You are the owner of this page.
A1 A1
Wildwood mayor 'disappointed beyond words' after Murphy vetoes Boardwalk bill

WILDWOOD — Mayor Ernie Troiano said Saturday he was “disappointed beyond words” by a veto by Gov. Phil Murphy of a bill that would have given the city $60 million over the next 15 years for improvements to the Boardwalk.

The measure called for $4 million a year to go to the Greater Wildwoods Tourism Improvement and Development Authority.

In a statement Friday, Murphy called the mandates in the bill unconstitutional and unenforceable.

The veto marks the latest move in the battle between the governor and the Legislature over funding for South Jersey projects.

The 92-year-old Boardwalk is in need of major repairs to its infrastructure, Troiano said, and locals can’t afford to shoulder the cost alone.

“We send tons and tons of money to Trenton and get very little in return,” he said. “It’s not like we’re asking them to generate more money for us, but it’s money that we create and we send to them. And we’d like to keep some of it.”

Wildwood sought funding from the state for Boardwalk work earlier this year. The City Commission in January approved a master plan that called for $64.5 million for reconstruction of a wooden way it said was “failing in many respects.” Targeted areas for overhaul were between Oak and 26th avenues, Montgomery and Schellenger avenues, and Cresse and Burk avenues.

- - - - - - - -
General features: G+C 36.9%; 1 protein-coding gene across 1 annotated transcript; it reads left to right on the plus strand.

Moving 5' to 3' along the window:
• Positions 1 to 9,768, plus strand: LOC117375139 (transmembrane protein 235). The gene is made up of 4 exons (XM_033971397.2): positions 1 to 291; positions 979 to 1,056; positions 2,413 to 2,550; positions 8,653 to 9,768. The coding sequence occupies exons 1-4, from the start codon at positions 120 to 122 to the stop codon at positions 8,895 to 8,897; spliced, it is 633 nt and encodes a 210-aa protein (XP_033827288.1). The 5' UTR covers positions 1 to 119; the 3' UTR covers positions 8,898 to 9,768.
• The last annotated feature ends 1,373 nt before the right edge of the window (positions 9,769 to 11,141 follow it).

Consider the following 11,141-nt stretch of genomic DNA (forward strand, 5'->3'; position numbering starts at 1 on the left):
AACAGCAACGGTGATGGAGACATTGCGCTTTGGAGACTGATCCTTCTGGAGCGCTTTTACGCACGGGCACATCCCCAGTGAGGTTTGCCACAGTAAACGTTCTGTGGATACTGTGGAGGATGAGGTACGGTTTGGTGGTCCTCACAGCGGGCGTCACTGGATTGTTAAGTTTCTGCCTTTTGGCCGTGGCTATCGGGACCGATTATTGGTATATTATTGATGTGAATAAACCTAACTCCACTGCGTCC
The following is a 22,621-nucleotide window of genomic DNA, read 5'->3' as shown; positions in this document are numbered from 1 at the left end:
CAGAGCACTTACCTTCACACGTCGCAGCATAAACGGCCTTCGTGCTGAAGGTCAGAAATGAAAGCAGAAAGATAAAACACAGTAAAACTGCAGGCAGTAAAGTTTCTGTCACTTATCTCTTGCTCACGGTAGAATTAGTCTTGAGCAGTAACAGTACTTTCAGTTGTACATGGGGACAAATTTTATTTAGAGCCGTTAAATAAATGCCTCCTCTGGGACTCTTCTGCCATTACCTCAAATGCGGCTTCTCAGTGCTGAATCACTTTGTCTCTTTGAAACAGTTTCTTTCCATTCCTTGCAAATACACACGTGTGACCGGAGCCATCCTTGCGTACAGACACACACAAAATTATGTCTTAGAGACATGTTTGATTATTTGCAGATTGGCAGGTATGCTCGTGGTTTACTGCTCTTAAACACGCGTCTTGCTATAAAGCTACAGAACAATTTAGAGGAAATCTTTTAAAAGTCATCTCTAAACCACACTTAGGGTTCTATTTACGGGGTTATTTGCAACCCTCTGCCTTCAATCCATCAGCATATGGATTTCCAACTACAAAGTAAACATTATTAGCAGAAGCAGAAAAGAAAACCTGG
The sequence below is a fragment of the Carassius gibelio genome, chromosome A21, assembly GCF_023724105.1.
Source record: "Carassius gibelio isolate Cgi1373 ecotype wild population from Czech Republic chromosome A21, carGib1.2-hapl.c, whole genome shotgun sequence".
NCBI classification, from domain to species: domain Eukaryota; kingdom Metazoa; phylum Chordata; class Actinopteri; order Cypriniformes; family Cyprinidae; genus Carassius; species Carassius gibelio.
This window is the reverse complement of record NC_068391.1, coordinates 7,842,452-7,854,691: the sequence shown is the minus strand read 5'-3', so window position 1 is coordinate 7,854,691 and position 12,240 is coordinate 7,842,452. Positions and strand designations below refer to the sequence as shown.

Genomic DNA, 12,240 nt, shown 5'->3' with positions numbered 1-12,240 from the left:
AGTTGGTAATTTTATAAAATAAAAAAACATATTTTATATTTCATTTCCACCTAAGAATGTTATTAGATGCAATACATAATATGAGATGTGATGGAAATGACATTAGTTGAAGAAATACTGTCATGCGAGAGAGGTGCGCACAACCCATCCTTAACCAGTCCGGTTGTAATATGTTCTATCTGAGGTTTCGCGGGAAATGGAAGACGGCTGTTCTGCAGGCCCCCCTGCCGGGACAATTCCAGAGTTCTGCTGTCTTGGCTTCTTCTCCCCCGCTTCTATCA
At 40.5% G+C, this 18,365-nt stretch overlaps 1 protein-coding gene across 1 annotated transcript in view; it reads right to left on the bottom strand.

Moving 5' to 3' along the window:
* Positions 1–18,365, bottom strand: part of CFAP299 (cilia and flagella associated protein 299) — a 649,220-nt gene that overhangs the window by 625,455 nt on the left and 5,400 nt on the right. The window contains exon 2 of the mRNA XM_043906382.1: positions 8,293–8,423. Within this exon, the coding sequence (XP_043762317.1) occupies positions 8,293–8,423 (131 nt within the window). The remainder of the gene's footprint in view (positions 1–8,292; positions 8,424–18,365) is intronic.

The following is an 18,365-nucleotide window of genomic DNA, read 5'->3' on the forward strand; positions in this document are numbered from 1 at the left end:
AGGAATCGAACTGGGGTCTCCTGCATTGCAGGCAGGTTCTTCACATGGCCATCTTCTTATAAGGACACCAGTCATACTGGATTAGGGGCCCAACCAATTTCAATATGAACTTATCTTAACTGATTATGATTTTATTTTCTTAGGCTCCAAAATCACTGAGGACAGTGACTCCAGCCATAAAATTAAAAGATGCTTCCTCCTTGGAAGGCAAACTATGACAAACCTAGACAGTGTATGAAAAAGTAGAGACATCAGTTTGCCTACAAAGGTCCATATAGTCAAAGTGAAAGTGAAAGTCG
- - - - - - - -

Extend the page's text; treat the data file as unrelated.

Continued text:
All infrastructure, including fiber optics, sanitary sewer and water piping, would be replaced and upgraded, the plan states. The Boardwalk would be rebuilt with a concrete understructure and hardwood decking.

The city administrator met with the executive director of the Assembly majority office in December to discuss the plan.

Work was to begin in the fall if the money was available.

Murphy said the state Constitution prohibits the Legislature from creating liabilities in future fiscal years without voter approval, as well as creating a debt that binds the state to appropriate funds in future fiscal years.

In addition, the 2019 fiscal year ended June 30 at midnight, and the Legislature did not include the appropriation for the 2020 budget, according to the statement. Lastly, the budget only appropriates money to the authority for Boardwalk improvements if proceeds received from the sale of state-owned property exceed the amount anticipated, for which there is no guarantee.

Wildwood isn’t the only South Jersey entity feeling the sting of the governor’s pen. In July, the state Treasury released a list of $235 million in spending items to be held in reserve, funded only if revenues and savings outperform Murphy’s expectations. On that list was $4.6 million in state aid that would allow Stockton University to begin the second phase of its Atlantic City project.